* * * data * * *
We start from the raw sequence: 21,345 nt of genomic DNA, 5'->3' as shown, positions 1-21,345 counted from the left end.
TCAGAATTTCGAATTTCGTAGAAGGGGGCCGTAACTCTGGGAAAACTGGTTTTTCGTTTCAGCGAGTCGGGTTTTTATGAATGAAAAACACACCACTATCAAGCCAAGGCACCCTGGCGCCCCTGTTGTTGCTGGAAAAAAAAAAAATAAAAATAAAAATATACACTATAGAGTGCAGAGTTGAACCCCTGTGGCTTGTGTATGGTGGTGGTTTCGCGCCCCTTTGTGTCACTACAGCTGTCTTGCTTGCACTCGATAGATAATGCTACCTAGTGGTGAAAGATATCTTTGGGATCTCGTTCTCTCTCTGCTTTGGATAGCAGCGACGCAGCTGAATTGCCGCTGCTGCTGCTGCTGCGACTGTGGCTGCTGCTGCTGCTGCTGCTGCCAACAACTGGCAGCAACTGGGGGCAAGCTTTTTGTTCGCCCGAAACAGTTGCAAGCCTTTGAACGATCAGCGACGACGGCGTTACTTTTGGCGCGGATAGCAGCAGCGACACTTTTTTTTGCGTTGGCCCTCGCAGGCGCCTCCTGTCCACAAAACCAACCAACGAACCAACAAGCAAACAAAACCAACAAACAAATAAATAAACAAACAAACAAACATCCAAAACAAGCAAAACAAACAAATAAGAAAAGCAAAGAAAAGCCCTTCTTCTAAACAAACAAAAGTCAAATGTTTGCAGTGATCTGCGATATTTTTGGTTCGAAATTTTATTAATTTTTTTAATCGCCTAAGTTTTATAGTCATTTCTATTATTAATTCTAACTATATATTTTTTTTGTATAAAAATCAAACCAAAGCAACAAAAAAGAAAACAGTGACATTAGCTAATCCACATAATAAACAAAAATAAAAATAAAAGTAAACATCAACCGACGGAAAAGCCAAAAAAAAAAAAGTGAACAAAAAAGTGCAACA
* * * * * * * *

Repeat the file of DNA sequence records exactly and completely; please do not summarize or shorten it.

We start from the raw sequence: 21,345 nt of genomic DNA, 5'->3' as shown, positions 1-21,345 counted from the left end.
TCAGAATTTCGAATTTCGTAGAAGGGGGCCGTAACTCTGGGAAAACTGGTTTTTCGTTTCAGCGAGTCGGGTTTTTATGAATGAAAAACACACCACTATCAAGCCAAGGCACCCTGGCGCCCCTGTTGTTGCTGGAAAAAAAAAAAATAAAAATAAAAATATACACTATAGAGTGCAGAGTTGAACCCCTGTGGCTTGTGTATGGTGGTGGTTTCGCGCCCCTTTGTGTCACTACAGCTGTCTTGCTTGCACTCGATAGATAATGCTACCTAGTGGTGAAAGATATCTTTGGGATCTCGTTCTCTCTCTGCTTTGGATAGCAGCGACGCAGCTGAATTGCCGCTGCTGCTGCTGCTGCGACTGTGGCTGCTGCTGCTGCTGCTGCTGCCAACAACTGGCAGCAACTGGGGGCAAGCTTTTTGTTCGCCCGAAACAGTTGCAAGCCTTTGAACGATCAGCGACGACGGCGTTACTTTTGGCGCGGATAGCAGCAGCGACACTTTTTTTTGCGTTGGCCCTCGCAGGCGCCTCCTGTCCACAAAACCAACCAACGAACCAACAAGCAAACAAAACCAACAAACAAATAAATAAACAAACAAACAAACATCCAAAACAAGCAAAACAAACAAATAAGAAAAGCAAAGAAAAGCCCTTCTTCTAAACAAACAAAAGTCAAATGTTTGCAGTGATCTGCGATATTTTTGGTTCGAAATTTTATTAATTTTTTTAATCGCCTAAGTTTTATAGTCATTTCTATTATTAATTCTAACTATATATTTTTTTTGTATAAAAATCAAACCAAAGCAACAAAAAAGAAAACAGTGACATTAGCTAATCCACATAATAAACAAAAATAAAAATAAAAGTAAACATCAACCGACGGAAAAGCCAAAAAAAAAAAAGTGAACAAAAAAGTGCAACA